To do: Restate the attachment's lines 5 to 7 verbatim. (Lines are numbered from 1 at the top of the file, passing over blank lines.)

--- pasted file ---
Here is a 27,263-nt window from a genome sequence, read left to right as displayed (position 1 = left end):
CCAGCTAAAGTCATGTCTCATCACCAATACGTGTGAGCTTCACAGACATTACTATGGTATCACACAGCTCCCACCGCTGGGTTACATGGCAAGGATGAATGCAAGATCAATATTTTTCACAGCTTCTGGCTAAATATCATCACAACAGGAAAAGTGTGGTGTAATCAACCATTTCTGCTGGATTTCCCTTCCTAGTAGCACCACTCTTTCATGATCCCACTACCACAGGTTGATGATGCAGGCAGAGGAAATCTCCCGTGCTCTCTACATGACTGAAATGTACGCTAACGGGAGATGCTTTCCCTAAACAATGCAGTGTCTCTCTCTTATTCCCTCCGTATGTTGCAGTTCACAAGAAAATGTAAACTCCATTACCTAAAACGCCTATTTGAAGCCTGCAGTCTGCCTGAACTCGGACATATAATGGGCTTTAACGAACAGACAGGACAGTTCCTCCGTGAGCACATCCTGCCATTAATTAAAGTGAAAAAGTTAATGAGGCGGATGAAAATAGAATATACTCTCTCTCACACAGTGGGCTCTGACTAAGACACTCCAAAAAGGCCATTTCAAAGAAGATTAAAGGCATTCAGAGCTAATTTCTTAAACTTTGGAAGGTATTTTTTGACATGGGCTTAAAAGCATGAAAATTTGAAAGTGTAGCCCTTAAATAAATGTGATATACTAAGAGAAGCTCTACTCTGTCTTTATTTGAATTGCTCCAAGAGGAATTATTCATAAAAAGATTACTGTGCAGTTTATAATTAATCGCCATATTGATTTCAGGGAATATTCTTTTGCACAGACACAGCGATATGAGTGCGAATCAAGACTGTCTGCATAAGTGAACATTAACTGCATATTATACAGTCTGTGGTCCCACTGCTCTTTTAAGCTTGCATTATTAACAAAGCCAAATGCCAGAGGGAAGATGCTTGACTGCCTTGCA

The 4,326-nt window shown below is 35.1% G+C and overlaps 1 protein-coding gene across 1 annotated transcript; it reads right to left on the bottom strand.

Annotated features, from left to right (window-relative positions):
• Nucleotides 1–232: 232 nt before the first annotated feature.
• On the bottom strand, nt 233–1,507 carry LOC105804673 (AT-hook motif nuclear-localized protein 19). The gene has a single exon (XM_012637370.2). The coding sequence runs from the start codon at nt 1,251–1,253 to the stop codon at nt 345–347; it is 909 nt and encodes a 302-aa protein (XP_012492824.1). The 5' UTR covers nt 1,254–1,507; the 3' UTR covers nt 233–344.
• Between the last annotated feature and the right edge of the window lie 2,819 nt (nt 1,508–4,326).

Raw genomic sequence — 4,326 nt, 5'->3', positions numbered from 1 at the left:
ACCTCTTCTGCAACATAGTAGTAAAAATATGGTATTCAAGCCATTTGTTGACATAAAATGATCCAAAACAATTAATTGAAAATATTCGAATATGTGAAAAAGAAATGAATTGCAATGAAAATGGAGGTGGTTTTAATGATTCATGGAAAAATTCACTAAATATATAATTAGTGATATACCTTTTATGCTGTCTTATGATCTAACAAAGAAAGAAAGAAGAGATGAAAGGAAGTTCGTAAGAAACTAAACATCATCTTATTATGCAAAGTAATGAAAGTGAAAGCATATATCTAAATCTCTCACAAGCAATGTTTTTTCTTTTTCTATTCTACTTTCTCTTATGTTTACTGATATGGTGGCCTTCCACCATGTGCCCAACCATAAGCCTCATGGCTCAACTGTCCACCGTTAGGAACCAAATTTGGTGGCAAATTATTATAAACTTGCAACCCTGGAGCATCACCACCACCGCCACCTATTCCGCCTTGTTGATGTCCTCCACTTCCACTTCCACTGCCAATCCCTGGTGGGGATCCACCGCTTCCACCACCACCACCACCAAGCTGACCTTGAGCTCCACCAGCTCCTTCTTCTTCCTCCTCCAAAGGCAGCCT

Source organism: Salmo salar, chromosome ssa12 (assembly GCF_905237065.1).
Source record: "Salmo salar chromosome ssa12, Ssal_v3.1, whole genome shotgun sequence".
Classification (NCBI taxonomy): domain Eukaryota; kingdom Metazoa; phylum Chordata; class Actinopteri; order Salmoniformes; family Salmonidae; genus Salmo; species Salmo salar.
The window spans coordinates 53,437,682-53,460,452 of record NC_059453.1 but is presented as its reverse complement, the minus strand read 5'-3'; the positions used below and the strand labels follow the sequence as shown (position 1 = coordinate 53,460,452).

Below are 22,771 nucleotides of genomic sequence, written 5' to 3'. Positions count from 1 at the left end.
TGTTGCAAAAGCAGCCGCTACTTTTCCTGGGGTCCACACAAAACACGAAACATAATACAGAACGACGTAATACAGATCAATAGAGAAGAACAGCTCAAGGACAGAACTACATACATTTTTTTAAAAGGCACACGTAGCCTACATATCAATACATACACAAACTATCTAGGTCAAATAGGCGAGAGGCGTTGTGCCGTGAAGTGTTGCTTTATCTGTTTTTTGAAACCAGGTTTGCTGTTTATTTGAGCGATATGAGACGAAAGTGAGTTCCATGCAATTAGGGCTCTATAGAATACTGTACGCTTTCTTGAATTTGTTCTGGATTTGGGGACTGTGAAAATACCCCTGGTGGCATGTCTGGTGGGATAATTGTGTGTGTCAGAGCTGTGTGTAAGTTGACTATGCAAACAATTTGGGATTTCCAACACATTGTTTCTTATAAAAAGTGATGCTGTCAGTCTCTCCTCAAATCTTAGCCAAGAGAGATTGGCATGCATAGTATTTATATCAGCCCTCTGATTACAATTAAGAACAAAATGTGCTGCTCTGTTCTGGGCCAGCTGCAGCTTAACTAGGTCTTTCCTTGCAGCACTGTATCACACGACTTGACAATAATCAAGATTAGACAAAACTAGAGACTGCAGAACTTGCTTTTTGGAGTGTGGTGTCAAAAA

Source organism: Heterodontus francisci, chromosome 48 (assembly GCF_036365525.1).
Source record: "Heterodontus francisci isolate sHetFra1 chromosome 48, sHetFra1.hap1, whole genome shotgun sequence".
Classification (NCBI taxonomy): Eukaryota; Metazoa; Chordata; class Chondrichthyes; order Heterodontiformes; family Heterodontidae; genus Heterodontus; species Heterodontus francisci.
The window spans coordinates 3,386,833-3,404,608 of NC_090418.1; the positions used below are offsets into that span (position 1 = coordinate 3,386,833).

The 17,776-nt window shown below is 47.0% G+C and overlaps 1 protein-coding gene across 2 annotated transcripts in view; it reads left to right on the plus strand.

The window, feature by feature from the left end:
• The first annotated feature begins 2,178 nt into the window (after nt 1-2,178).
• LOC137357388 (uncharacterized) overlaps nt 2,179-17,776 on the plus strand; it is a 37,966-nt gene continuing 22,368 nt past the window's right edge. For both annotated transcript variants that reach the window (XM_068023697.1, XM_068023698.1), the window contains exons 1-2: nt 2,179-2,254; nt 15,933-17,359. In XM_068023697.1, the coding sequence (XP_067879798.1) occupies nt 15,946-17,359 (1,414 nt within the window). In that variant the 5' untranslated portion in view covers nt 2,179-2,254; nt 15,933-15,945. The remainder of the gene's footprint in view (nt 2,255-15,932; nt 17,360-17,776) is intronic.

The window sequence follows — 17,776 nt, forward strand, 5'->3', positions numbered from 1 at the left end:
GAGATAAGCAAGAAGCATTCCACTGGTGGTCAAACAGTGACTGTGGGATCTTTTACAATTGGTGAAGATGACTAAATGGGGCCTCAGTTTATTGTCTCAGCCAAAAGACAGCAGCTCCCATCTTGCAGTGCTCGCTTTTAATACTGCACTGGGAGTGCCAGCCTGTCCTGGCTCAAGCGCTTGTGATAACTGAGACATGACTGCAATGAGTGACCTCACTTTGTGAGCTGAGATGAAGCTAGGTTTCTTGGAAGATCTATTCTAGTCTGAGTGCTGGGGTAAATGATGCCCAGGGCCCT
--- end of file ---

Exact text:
• Nucleotides 1–232: 232 nt before the first annotated feature.
• On the bottom strand, nt 233–1,507 carry LOC105804673 (AT-hook motif nuclear-localized protein 19). The gene has a single exon (XM_012637370.2). The coding sequence runs from the start codon at nt 1,251–1,253 to the stop codon at nt 345–347; it is 909 nt and encodes a 302-aa protein (XP_012492824.1). The 5' UTR covers nt 1,254–1,507; the 3' UTR covers nt 233–344.
• Between the last annotated feature and the right edge of the window lie 2,819 nt (nt 1,508–4,326).